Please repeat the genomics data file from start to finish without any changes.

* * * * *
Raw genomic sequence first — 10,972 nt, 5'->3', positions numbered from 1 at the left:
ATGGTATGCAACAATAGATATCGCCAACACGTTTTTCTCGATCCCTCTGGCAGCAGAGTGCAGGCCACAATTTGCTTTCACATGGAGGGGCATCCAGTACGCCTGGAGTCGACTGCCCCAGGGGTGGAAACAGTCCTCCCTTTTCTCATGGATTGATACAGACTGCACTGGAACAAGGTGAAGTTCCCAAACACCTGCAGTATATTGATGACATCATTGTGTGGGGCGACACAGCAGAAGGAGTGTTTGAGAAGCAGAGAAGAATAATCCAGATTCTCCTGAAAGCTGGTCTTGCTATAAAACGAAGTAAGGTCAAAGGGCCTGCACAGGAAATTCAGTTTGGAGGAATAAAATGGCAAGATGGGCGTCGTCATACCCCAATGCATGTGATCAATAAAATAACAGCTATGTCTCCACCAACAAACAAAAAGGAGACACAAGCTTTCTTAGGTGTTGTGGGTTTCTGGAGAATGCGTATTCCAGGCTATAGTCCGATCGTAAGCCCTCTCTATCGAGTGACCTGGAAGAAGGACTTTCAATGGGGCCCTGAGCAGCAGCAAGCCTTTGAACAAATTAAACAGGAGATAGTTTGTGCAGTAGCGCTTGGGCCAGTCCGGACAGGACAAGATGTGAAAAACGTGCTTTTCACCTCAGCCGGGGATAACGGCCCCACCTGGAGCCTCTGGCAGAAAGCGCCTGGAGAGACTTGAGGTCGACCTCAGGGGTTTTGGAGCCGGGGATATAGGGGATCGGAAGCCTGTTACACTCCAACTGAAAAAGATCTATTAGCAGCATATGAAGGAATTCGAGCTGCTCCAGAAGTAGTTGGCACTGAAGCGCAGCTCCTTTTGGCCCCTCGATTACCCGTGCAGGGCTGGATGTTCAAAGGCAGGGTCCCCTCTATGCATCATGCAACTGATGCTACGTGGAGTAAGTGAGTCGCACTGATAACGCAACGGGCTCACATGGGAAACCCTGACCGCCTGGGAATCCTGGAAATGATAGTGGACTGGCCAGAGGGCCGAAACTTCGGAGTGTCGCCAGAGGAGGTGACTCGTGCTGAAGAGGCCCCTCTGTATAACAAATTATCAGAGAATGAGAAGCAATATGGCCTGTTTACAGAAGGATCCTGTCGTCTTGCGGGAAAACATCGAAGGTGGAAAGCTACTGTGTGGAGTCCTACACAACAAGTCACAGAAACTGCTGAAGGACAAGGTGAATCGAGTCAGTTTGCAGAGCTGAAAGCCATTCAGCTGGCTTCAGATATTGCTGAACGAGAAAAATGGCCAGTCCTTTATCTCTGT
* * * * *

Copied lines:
Raw genomic sequence first — 10,972 nt, 5'->3', positions numbered from 1 at the left:
ATGGTATGCAACAATAGATATCGCCAACACGTTTTTCTCGATCCCTCTGGCAGCAGAGTGCAGGCCACAATTTGCTTTCACATGGAGGGGCATCCAGTACGCCTGGAGTCGACTGCCCCAGGGGTGGAAACAGTCCTCCCTTTTCTCATGGATTGATACAGACTGCACTGGAACAAGGTGAAGTTCCCAAACACCTGCAGTATATTGATGACATCATTGTGTGGGGCGACACAGCAGAAGGAGTGTTTGAGAAGCAGAGAAGAATAATCCAGATTCTCCTGAAAGCTGGTCTTGCTATAAAACGAAGTAAGGTCAAAGGGCCTGCACAGGAAATTCAGTTTGGAGGAATAAAATGGCAAGATGGGCGTCGTCATACCCCAATGCATGTGATCAATAAAATAACAGCTATGTCTCCACCAACAAACAAAAAGGAGACACAAGCTTTCTTAGGTGTTGTGGGTTTCTGGAGAATGCGTATTCCAGGCTATAGTCCGATCGTAAGCCCTCTCTATCGAGTGACCTGGAAGAAGGACTTTCAATGGGGCCCTGAGCAGCAGCAAGCCTTTGAACAAATTAAACAGGAGATAGTTTGTGCAGTAGCGCTTGGGCCAGTCCGGACAGGACAAGATGTGAAAAACGTGCTTTTCACCTCAGCCGGGGATAACGGCCCCACCTGGAGCCTCTGGCAGAAAGCGCCTGGAGAGACTTGAGGTCGACCTCAGGGGTTTTGGAGCCGGGGATATAGGGGATCGGAAGCCTGTTACACTCCAACTGAAAAAGATCTATTAGCAGCATATGAAGGAATTCGAGCTGCTCCAGAAGTAGTTGGCACTGAAGCGCAGCTCCTTTTGGCCCCTCGATTACCCGTGCAGGGCTGGATGTTCAAAGGCAGGGTCCCCTCTATGCATCATGCAACTGATGCTACGTGGAGTAAGTGAGTCGCACTGATAACGCAACGGGCTCACATGGGAAACCCTGACCGCCTGGGAATCCTGGAAATGATAGTGGACTGGCCAGAGGGCCGAAACTTCGGAGTGTCGCCAGAGGAGGTGACTCGTGCTGAAGAGGCCCCTCTGTATAACAAATTATCAGAGAATGAGAAGCAATATGGCCTGTTTACAGAAGGATCCTGTCGTCTTGCGGGAAAACATCGAAGGTGGAAAGCTACTGTGTGGAGTCCTACACAACAAGTCACAGAAACTGCTGAAGGACAAGGTGAATCGAGTCAGTTTGCAGAGCTGAAAGCCATTCAGCTGGCTTCAGATATTGCTGAACGAGAAAAATGGCCAGTCCTTTATCTCTGT